Italy hurtles into new crisis as rivals look to thwart Salvini
By John Goodrich

Italian politics has fallen into crisis once again following the decision of League leader Matteo Salvini to withdraw his party from the governing populist coalition, prompting a vote of no-confidence – however, an unlikely new alliance may thwart Salvini's electoral ambitions.

What's happened?

Matteo Salvini, Italy's interior minister and leader of the right-wing League, has called for an early election, with his anti-immigrant party riding high in the polls.

The League is nominally the junior partner in a coalition with Luigi Di Maio's Five Star Movement, but the parties have fallen out spectacularly. Salvini has said the coalition is unworkable, while Beppe Grillo, the Five Star founder, described the League as "barbarians" in a blog on Saturday.

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Italy's League seeks to trigger elections

A date for a no-confidence vote in Prime Minister Giuseppe Conte, a law professor aligned to neither of the governing parties is expected to be announced on Monday.

Why does Salvini want an election?

The League is currently the junior partner in a coalition with the Five Star, but since the March 2018 elections the parties' fortunes have reversed: The League is riding high on around 38 percent in the latest Noto poll, while Five Star has slumped to just 16.5 percent.

The League is polling tantalizingly close to the 40 percent mark reckoned to be sufficient to win a parliamentary majority, given the format of Italy's electoral system. Salvini may never have a better chance to take the prime ministerial chair.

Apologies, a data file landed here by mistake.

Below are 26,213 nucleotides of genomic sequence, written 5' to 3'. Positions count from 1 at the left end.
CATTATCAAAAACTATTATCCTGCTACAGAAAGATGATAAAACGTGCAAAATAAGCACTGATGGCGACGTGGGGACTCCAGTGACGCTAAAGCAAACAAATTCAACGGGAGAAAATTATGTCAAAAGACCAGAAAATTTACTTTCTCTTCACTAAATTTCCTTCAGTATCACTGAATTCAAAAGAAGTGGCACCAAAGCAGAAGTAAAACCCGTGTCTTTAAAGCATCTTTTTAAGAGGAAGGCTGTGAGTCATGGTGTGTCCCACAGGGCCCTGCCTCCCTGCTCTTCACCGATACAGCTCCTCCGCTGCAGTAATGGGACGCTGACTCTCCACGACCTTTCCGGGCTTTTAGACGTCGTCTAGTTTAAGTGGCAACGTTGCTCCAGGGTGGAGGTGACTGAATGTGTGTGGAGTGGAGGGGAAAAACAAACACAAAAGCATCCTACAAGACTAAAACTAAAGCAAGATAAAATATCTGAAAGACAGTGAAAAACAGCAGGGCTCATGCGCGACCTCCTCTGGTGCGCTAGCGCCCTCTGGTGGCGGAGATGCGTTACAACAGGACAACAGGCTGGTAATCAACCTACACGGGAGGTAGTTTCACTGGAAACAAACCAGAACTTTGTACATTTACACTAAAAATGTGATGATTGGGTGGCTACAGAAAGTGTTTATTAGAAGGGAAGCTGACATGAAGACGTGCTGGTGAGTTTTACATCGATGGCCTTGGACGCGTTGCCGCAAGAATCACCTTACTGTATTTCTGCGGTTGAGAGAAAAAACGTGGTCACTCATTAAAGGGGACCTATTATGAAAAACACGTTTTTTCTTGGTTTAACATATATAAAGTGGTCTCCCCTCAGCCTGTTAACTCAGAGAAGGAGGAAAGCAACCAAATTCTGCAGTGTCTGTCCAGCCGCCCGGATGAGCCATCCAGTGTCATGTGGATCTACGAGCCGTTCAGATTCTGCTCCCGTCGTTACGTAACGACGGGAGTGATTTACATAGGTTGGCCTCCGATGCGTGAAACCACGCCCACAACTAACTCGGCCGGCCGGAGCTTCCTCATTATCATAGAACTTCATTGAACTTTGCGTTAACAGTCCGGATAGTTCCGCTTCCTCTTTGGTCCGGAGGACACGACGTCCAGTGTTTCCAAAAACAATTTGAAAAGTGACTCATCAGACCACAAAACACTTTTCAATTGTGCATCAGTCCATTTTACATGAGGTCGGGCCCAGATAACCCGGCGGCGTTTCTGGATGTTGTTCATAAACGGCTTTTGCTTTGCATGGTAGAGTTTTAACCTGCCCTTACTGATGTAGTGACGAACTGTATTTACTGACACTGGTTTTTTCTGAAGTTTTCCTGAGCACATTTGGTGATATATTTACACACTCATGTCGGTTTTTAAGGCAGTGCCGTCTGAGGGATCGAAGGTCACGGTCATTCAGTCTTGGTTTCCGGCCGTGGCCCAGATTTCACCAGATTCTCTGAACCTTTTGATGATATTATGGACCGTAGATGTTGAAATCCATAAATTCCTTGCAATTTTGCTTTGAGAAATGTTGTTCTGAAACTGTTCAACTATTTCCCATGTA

Is an election inevitable?

Conte is expected to lose the no-confidence vote, but even if he does President Sergio Mattarella would decide whether to call an election for October – the outcome Salvini has called for – or install a temporary government.

There have been indications over the weekend that longtime rivals Five Star and the center-left Democratic Party (PD) could, reluctantly, be prepared to work together to prevent Salvini taking power.

An uneasy alliance to replace the existing unhappy coalition may not suggest stability, but the plan would be a temporary measure to usher through the next budget at a critical time for an Italian economy that is barely growing and has huge debt problems.

Italy's Interior Minister Matteo Salvini in parliament, in Rome, Italy, August 5, 2019. /VCG Photo

Italy's Interior Minister Matteo Salvini in parliament, in Rome, Italy, August 5, 2019. /VCG Photo

A deal would also thwart Salvini's ambitions, at least in the short term. One senior Five Star lawmaker told Politico an alliance with the PD “would be the only way to prevent Italy from getting Western Europe's first right-wing government since World War Two.”

The PD leadership insisted it would not countenance an alliance on Sunday, arguing that a deal with Five Star would ultimately further strengthen Salvini. Influential former prime minister Matteo Renzi, however, indicated that he would back a pact.

Mattarella could alternatively install a technocrat government in the short term.

Why does it matter?

Italy has enormous and rising debts – it is under pressure to act from the European Union, but there are fears that a Salvini-led government would mean a spending splurge and heavy tax cuts in a bid to spark the country's flatlining economy.

If the League were elected as the majority party, or lead party in a workable coalition, it would be a shock to the eurozone at a vulnerable time – and Salvini could also seek to take Italy out of the EU's economic bloc. 

An October election leading to a right-wing populist government would lead be a huge test for the new leadership in the EU, which takes office in November, at a time when Brexit also hits a crunch point.